Heads/Tails—Silenced Warriors and Baby Daddies: Young Fatherhood Among Native American Men

Audience listens to presentation by Janelle Palacios, RN, CNM, PhD, entitled “Heads/Tails—Silenced Warriors and Baby Daddies.” Photo credit: Courtney Anderson.

Audience listens to presentation by Janelle Palacios, RN, CNM, PhD, entitled “Heads/Tails—Silenced Warriors and Baby Daddies.” Photo credit: Courtney Anderson.

As part of the School of Nursing’s Recruitment and Retention Committee programming, featured speaker and UCSF alum (PhD '08, MS '10)—Janelle Palacios, RN, CNM, PhD, delivered findings of her most recent collaborative community project, which explores the young fatherhood experiences of American Indian men. Her presentation, entitled “Heads/Tails—Silenced Warriors and Baby Daddies: Young Fatherhood Among Native American Men,” provided an overview of the challenges young men face as fathers in their communities.

Palacios grew up on the Flathead Reservation in Northwestern Montana. She is currently both an American Indian Research Fellow at the University of Arizona under the guidance of Dr. Teshia Solomon, and a postdoctoral fellow at the University of California, Los Angeles (UCLA) School of Nursing working with Drs. Adey Nyamathi and Felicia Hodge. While being mentored by Dr. June Strickland, Palacios received her Bachelor in the Science of Nursing at the University of Washington, and later moved to our own program here at UCSF obtaining her Doctorate and becoming a Certified Nurse Midwife while being advised by Dr. Holly Kennedy. Her dissertation centered on the early childbearing (adolescent pregnancy) experiences of adult American Indian women. Palacios strives to incorporate indigenous ways of knowing into research interventions aimed at enhancing wellness among American Indian families.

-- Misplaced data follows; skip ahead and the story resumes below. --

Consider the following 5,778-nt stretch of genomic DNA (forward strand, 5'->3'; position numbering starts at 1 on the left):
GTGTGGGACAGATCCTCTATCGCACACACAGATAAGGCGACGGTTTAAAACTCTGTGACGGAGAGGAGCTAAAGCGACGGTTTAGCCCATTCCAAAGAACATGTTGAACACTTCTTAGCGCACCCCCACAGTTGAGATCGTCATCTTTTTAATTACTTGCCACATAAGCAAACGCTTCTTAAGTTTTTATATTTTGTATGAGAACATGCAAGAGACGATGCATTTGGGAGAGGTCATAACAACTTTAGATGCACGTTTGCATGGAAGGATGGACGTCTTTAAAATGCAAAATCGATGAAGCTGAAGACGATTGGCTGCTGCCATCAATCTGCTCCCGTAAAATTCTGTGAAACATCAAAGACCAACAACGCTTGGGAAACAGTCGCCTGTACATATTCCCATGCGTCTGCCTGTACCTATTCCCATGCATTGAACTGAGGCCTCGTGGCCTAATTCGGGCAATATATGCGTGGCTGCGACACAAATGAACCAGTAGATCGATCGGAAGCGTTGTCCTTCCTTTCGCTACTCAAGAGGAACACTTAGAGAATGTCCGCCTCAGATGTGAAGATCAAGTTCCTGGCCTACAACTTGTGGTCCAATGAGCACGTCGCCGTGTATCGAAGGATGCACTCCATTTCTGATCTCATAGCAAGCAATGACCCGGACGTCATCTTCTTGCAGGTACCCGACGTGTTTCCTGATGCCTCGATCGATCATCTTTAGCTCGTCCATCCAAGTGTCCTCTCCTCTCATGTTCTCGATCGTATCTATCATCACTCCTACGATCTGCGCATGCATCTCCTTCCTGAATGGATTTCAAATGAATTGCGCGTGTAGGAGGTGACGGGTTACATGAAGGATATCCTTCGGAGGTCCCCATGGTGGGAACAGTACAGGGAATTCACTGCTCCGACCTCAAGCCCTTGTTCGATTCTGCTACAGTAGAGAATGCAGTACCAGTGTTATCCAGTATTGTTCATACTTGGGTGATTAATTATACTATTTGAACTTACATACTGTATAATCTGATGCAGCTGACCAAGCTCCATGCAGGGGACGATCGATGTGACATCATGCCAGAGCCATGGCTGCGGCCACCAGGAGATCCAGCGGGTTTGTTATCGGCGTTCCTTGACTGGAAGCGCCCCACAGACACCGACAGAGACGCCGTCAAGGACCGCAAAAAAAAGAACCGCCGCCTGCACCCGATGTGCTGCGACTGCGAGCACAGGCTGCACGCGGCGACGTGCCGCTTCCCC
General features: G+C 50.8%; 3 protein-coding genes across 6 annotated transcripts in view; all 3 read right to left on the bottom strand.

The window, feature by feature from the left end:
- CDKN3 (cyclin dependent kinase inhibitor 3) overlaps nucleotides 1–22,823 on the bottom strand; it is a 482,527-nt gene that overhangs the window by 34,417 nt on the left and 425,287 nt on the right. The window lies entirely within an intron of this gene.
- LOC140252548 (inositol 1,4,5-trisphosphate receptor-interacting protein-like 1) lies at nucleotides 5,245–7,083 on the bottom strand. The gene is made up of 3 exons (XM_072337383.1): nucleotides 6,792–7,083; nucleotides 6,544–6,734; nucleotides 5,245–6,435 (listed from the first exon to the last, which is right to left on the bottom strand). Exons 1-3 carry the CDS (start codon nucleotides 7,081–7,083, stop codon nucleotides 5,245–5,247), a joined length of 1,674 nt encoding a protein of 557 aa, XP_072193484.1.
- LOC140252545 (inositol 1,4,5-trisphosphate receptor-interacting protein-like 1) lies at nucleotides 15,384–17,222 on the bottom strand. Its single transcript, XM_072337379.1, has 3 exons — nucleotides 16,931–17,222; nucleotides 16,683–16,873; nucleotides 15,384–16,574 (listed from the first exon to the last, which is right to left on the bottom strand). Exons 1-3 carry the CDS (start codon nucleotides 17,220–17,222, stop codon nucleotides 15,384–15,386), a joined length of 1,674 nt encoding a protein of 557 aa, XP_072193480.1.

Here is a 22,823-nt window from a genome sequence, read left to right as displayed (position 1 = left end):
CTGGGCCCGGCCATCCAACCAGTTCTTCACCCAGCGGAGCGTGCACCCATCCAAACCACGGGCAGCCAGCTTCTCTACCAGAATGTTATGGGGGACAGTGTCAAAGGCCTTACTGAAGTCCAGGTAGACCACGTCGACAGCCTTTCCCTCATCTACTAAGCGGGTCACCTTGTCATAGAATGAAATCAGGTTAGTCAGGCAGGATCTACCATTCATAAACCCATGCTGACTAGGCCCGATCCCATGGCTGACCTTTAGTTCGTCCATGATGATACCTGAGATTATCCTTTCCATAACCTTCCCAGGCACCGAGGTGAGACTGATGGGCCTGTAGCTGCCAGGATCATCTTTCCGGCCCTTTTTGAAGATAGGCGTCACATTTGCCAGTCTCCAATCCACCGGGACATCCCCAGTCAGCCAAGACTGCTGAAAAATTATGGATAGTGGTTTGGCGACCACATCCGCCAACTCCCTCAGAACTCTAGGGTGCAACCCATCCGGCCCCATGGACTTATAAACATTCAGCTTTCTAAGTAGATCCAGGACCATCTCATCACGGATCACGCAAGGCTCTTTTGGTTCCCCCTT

Associate Professor Rebekah Kaplan, RN, MS, CNM, introduced Palacios noting her significant community-based work, UCSF School of Nursing dissertation, and leadership as immediate past Co-Chair of the Native Research Network. Palacios offered valuable advice to those in the audience regarding how to navigate the post-doctoral world specifically recommendations on research protocols as it relates to community-based participatory research.

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To contextualize her community-based participatory research approach, Palacios shared findings from her interviews with young men in the community. She highlighted that overall, the young men she encountered wanted to be better parents and took pride in community—particularly their opportunity to impart Native American culture to their young children.

Palacios concluded her remarks by emphasizing that understanding context is vitally important to community work. And, that an asset-based or positive perspective approach whenever possible by default rather than deficit oriented is the best approach in community study.

“Heads/Tails—Silenced Warriors and Baby Daddies: Young Fatherhood Among Native American Men” leadership pictured with speaker Dr. Janelle Palacios (fourth from left). Pictured: Howard Pinderhughes, Sally Rankin, Kit Chesla, Janelle Palacios, Barbara Burge

“Heads/Tails—Silenced Warriors and Baby Daddies: Young Fatherhood Among Native American Men” leadership pictured with speaker Dr. Janelle Palacios (fourth from left). Pictured (left - right): Howard Pinderhughes, Sally Rankin, Kit Chesla, Janelle Palacios, Barbara Burgel, and Audrey Lyndon. Photo credit: Courtney Anderson.

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